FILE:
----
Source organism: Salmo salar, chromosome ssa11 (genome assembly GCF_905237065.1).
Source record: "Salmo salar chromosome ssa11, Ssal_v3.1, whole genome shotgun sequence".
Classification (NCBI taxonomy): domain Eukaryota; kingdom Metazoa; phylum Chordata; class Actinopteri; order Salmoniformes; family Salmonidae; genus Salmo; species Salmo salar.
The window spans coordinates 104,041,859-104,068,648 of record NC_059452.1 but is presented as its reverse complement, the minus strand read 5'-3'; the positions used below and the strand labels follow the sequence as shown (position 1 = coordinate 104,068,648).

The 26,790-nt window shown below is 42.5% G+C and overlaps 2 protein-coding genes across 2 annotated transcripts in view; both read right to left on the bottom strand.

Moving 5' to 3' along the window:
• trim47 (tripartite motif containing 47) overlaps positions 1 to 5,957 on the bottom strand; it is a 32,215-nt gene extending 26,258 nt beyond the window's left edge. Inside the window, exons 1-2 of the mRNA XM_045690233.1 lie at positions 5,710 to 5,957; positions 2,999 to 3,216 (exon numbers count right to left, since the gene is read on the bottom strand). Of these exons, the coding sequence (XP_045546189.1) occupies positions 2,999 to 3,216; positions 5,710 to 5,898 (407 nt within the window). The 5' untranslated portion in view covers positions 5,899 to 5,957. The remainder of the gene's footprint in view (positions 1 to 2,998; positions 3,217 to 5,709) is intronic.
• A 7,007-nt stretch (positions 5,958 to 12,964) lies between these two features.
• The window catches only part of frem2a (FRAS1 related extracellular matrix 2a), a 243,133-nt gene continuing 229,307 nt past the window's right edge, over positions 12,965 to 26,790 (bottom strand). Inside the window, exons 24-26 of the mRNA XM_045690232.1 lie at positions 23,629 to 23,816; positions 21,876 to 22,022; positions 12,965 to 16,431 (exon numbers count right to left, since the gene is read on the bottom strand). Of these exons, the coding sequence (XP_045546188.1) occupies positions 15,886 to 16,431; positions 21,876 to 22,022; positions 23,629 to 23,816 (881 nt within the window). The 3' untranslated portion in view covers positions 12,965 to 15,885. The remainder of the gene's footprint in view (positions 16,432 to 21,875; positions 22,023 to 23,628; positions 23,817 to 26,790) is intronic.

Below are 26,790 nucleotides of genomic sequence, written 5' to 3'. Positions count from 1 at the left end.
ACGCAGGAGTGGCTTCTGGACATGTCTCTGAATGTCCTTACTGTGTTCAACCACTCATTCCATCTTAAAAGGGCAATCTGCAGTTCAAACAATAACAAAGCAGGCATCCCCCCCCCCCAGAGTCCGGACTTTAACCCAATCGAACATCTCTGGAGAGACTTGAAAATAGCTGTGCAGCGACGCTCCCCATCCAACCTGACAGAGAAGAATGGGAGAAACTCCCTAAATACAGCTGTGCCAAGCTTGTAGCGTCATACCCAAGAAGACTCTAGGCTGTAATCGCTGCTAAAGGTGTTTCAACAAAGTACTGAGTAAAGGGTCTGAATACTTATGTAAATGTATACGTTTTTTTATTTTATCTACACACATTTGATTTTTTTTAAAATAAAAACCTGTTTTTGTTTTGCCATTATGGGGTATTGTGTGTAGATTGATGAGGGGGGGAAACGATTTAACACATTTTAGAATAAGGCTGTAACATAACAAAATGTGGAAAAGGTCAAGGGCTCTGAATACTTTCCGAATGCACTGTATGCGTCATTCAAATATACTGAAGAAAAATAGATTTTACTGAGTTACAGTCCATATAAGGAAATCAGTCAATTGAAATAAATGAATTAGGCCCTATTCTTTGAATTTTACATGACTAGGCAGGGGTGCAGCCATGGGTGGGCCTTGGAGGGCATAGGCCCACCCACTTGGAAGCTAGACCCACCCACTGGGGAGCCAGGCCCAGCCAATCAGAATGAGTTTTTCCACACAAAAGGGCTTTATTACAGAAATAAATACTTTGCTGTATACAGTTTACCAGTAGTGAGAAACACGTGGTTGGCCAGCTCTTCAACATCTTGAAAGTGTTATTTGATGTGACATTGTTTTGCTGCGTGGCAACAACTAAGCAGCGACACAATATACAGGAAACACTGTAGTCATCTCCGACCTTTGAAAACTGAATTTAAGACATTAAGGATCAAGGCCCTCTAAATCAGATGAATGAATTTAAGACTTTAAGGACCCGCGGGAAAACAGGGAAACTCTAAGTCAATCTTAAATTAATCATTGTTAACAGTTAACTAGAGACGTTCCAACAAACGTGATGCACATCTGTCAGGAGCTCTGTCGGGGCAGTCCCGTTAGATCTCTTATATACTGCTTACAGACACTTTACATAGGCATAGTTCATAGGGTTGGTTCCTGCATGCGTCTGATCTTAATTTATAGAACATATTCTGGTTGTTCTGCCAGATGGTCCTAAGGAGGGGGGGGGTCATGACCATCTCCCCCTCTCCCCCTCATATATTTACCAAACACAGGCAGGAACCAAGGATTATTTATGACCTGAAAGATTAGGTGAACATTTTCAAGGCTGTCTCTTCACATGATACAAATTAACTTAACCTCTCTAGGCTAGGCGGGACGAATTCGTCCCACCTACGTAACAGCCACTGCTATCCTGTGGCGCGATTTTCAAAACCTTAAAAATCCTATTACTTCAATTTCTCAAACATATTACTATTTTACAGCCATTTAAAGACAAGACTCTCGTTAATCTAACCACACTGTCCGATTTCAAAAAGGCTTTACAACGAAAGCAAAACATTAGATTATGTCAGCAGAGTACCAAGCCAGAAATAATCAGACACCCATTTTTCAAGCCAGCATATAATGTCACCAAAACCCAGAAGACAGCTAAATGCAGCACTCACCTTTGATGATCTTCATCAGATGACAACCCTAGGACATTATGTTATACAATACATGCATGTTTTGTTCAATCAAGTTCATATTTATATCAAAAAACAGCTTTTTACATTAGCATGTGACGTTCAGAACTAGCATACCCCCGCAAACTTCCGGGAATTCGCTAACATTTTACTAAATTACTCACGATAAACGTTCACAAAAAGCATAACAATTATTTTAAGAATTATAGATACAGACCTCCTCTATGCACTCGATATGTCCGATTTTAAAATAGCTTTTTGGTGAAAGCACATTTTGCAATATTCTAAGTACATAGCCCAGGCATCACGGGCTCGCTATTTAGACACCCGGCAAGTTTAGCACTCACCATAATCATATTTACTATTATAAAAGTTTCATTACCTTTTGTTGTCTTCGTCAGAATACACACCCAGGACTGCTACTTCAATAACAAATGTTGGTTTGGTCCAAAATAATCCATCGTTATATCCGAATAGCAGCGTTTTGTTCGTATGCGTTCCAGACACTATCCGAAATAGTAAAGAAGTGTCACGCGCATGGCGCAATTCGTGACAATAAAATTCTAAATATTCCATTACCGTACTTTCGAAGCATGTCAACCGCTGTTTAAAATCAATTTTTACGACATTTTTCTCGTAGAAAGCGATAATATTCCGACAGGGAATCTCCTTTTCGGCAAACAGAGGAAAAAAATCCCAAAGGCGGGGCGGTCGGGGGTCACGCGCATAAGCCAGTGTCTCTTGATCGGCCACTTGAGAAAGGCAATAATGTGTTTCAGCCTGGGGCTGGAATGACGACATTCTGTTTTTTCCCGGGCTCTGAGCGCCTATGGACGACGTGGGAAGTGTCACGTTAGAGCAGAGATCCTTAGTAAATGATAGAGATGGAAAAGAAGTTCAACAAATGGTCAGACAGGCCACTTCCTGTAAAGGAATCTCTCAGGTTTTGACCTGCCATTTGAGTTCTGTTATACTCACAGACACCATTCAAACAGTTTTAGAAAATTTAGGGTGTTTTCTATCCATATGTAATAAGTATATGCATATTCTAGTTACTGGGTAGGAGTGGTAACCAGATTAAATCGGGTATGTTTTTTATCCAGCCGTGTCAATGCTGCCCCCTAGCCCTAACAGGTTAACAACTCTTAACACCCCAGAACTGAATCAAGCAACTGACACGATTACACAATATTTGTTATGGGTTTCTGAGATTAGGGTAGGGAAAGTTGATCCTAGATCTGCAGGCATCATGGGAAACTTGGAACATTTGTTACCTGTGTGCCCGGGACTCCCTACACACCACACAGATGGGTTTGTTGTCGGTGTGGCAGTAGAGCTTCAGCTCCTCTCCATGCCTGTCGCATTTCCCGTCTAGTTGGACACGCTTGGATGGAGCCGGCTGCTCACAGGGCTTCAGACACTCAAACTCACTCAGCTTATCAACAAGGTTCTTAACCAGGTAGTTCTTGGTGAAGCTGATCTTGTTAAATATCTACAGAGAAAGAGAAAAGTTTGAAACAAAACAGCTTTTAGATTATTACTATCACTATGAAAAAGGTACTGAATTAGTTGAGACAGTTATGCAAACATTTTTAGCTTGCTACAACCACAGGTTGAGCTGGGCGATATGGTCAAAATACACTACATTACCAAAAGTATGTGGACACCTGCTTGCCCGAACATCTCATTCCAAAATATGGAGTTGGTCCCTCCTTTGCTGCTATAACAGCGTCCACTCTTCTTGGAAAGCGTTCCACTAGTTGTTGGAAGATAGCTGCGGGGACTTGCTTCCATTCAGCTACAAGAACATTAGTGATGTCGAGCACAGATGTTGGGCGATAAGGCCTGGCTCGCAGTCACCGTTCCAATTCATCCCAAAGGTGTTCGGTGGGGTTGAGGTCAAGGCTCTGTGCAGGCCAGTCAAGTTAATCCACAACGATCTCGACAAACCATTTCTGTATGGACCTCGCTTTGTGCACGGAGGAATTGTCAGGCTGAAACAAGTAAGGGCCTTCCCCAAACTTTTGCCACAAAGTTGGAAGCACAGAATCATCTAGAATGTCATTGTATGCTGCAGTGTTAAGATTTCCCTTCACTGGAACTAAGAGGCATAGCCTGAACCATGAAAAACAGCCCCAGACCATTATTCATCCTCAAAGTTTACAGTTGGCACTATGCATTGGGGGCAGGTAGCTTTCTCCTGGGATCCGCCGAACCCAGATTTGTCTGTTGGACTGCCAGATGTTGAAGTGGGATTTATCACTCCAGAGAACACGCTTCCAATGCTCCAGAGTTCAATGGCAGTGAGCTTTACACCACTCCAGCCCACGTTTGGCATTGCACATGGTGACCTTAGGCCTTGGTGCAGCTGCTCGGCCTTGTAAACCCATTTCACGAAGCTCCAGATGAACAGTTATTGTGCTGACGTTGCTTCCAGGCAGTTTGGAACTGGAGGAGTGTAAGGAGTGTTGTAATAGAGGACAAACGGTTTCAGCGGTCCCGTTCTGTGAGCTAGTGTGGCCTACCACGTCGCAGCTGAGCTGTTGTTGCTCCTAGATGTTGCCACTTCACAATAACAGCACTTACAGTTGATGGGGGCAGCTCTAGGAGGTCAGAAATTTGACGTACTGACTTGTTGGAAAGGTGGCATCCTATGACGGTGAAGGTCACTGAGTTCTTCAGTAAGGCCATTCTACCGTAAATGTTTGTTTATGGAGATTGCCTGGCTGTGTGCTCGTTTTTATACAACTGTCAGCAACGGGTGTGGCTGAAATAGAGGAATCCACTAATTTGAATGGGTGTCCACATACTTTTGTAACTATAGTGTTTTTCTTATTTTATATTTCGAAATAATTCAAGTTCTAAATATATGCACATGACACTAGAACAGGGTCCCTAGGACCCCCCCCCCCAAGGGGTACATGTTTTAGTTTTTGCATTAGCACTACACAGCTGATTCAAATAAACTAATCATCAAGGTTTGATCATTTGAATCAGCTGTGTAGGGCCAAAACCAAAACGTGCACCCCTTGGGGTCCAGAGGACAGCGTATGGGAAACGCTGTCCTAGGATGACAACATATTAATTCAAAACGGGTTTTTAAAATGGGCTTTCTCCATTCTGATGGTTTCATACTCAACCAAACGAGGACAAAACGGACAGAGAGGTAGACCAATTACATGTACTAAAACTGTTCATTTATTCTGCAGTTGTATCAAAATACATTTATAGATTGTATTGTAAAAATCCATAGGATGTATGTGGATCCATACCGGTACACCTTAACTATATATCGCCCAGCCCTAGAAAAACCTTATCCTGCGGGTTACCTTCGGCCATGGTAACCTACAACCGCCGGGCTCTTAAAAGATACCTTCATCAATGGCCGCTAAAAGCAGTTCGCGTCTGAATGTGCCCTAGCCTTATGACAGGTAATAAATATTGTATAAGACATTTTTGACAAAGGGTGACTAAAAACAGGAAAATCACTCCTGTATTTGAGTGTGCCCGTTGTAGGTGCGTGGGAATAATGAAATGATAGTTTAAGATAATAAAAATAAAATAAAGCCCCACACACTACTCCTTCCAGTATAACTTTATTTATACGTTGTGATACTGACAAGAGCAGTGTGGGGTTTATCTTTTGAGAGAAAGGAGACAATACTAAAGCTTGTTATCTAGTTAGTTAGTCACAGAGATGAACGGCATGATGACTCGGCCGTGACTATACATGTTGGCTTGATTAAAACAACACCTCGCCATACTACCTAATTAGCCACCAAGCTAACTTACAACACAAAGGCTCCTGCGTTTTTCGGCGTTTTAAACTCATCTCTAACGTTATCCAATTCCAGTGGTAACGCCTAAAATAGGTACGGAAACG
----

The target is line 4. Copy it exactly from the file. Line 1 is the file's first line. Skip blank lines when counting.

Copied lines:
The window spans coordinates 104,041,859-104,068,648 of record NC_059452.1 but is presented as its reverse complement, the minus strand read 5'-3'; the positions used below and the strand labels follow the sequence as shown (position 1 = coordinate 104,068,648).